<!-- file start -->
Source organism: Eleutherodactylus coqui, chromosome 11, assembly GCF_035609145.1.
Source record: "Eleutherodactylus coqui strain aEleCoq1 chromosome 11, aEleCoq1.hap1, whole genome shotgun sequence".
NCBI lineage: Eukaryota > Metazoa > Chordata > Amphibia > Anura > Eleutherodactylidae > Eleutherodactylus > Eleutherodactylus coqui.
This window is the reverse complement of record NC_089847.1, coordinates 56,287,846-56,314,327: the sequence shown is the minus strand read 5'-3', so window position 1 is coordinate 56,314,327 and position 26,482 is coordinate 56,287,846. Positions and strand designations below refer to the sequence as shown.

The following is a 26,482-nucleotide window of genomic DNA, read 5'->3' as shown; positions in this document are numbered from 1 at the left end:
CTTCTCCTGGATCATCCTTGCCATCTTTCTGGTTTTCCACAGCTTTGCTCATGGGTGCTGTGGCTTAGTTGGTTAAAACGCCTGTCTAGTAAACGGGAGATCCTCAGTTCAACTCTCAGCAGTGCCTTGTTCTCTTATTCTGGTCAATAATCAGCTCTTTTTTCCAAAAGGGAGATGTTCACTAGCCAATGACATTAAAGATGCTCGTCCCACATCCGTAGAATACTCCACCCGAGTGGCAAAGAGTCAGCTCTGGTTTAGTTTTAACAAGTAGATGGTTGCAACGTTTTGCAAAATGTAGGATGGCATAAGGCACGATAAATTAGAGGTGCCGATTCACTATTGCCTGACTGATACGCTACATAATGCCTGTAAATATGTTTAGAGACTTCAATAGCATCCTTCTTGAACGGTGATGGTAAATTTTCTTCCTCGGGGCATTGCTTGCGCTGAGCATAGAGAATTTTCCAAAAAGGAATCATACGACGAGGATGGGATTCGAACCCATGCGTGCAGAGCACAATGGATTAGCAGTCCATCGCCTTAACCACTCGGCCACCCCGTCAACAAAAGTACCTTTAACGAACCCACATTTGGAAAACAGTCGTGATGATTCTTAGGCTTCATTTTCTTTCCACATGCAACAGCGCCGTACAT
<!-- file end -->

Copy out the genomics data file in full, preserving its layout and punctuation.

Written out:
Source organism: Eleutherodactylus coqui, chromosome 11, assembly GCF_035609145.1.
Source record: "Eleutherodactylus coqui strain aEleCoq1 chromosome 11, aEleCoq1.hap1, whole genome shotgun sequence".
NCBI lineage: Eukaryota > Metazoa > Chordata > Amphibia > Anura > Eleutherodactylidae > Eleutherodactylus > Eleutherodactylus coqui.
This window is the reverse complement of record NC_089847.1, coordinates 56,287,846-56,314,327: the sequence shown is the minus strand read 5'-3', so window position 1 is coordinate 56,314,327 and position 26,482 is coordinate 56,287,846. Positions and strand designations below refer to the sequence as shown.

The following is a 26,482-nucleotide window of genomic DNA, read 5'->3' as shown; positions in this document are numbered from 1 at the left end:
CTTCTCCTGGATCATCCTTGCCATCTTTCTGGTTTTCCACAGCTTTGCTCATGGGTGCTGTGGCTTAGTTGGTTAAAACGCCTGTCTAGTAAACGGGAGATCCTCAGTTCAACTCTCAGCAGTGCCTTGTTCTCTTATTCTGGTCAATAATCAGCTCTTTTTTCCAAAAGGGAGATGTTCACTAGCCAATGACATTAAAGATGCTCGTCCCACATCCGTAGAATACTCCACCCGAGTGGCAAAGAGTCAGCTCTGGTTTAGTTTTAACAAGTAGATGGTTGCAACGTTTTGCAAAATGTAGGATGGCATAAGGCACGATAAATTAGAGGTGCCGATTCACTATTGCCTGACTGATACGCTACATAATGCCTGTAAATATGTTTAGAGACTTCAATAGCATCCTTCTTGAACGGTGATGGTAAATTTTCTTCCTCGGGGCATTGCTTGCGCTGAGCATAGAGAATTTTCCAAAAAGGAATCATACGACGAGGATGGGATTCGAACCCATGCGTGCAGAGCACAATGGATTAGCAGTCCATCGCCTTAACCACTCGGCCACCCCGTCAACAAAAGTACCTTTAACGAACCCACATTTGGAAAACAGTCGTGATGATTCTTAGGCTTCATTTTCTTTCCACATGCAACAGCGCCGTACAT